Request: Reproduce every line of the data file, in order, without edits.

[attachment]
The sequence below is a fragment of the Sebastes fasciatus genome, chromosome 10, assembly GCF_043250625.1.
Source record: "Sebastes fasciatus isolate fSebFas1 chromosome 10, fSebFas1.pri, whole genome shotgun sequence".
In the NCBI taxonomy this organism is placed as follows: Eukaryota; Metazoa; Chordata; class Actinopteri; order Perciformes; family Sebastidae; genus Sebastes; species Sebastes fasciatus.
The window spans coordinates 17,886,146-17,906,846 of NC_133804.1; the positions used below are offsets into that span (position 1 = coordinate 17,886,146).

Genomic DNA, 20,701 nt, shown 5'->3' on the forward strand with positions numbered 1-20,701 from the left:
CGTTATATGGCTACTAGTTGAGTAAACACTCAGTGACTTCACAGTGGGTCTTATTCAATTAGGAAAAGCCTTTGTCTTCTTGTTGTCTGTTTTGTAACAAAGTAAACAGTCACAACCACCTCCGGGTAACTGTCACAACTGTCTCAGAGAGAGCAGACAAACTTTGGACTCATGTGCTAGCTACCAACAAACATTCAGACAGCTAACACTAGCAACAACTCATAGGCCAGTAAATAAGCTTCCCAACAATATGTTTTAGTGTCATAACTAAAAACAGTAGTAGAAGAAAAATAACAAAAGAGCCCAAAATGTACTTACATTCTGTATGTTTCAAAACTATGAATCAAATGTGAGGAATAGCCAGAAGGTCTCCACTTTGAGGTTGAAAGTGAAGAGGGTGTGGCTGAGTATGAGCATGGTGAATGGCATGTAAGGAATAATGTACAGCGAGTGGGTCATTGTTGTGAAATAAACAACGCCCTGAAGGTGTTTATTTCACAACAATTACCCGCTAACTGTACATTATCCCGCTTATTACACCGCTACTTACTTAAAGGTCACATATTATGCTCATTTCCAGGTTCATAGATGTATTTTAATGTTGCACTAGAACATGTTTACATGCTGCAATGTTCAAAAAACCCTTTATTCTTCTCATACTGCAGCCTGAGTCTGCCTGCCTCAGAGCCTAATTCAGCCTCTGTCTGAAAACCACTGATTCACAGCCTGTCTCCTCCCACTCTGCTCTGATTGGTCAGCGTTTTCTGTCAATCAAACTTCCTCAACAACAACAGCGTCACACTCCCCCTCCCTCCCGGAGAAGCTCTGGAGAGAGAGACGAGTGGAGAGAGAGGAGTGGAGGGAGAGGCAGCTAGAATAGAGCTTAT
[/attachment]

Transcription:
The sequence below is a fragment of the Sebastes fasciatus genome, chromosome 10, assembly GCF_043250625.1.
Source record: "Sebastes fasciatus isolate fSebFas1 chromosome 10, fSebFas1.pri, whole genome shotgun sequence".
In the NCBI taxonomy this organism is placed as follows: Eukaryota; Metazoa; Chordata; class Actinopteri; order Perciformes; family Sebastidae; genus Sebastes; species Sebastes fasciatus.
The window spans coordinates 17,886,146-17,906,846 of NC_133804.1; the positions used below are offsets into that span (position 1 = coordinate 17,886,146).

Genomic DNA, 20,701 nt, shown 5'->3' on the forward strand with positions numbered 1-20,701 from the left:
CGTTATATGGCTACTAGTTGAGTAAACACTCAGTGACTTCACAGTGGGTCTTATTCAATTAGGAAAAGCCTTTGTCTTCTTGTTGTCTGTTTTGTAACAAAGTAAACAGTCACAACCACCTCCGGGTAACTGTCACAACTGTCTCAGAGAGAGCAGACAAACTTTGGACTCATGTGCTAGCTACCAACAAACATTCAGACAGCTAACACTAGCAACAACTCATAGGCCAGTAAATAAGCTTCCCAACAATATGTTTTAGTGTCATAACTAAAAACAGTAGTAGAAGAAAAATAACAAAAGAGCCCAAAATGTACTTACATTCTGTATGTTTCAAAACTATGAATCAAATGTGAGGAATAGCCAGAAGGTCTCCACTTTGAGGTTGAAAGTGAAGAGGGTGTGGCTGAGTATGAGCATGGTGAATGGCATGTAAGGAATAATGTACAGCGAGTGGGTCATTGTTGTGAAATAAACAACGCCCTGAAGGTGTTTATTTCACAACAATTACCCGCTAACTGTACATTATCCCGCTTATTACACCGCTACTTACTTAAAGGTCACATATTATGCTCATTTCCAGGTTCATAGATGTATTTTAATGTTGCACTAGAACATGTTTACATGCTGCAATGTTCAAAAAACCCTTTATTCTTCTCATACTGCAGCCTGAGTCTGCCTGCCTCAGAGCCTAATTCAGCCTCTGTCTGAAAACCACTGATTCACAGCCTGTCTCCTCCCACTCTGCTCTGATTGGTCAGCGTTTTCTGTCAATCAAACTTCCTCAACAACAACAGCGTCACACTCCCCCTCCCTCCCGGAGAAGCTCTGGAGAGAGAGACGAGTGGAGAGAGAGGAGTGGAGGGAGAGGCAGCTAGAATAGAGCTTAT